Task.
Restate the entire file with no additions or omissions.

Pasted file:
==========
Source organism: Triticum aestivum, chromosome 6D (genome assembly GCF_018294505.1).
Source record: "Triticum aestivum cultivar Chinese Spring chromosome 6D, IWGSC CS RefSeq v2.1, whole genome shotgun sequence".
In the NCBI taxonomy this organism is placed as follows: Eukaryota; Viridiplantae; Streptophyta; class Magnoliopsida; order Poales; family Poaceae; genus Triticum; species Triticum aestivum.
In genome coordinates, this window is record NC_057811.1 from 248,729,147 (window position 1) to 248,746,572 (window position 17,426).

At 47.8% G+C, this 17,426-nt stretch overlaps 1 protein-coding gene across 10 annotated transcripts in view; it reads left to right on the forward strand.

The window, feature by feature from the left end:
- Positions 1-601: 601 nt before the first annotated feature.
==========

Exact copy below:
Source organism: Triticum aestivum, chromosome 6D (genome assembly GCF_018294505.1).
Source record: "Triticum aestivum cultivar Chinese Spring chromosome 6D, IWGSC CS RefSeq v2.1, whole genome shotgun sequence".
In the NCBI taxonomy this organism is placed as follows: Eukaryota; Viridiplantae; Streptophyta; class Magnoliopsida; order Poales; family Poaceae; genus Triticum; species Triticum aestivum.
In genome coordinates, this window is record NC_057811.1 from 248,729,147 (window position 1) to 248,746,572 (window position 17,426).

At 47.8% G+C, this 17,426-nt stretch overlaps 1 protein-coding gene across 10 annotated transcripts in view; it reads left to right on the forward strand.

The window, feature by feature from the left end:
- Positions 1-601: 601 nt before the first annotated feature.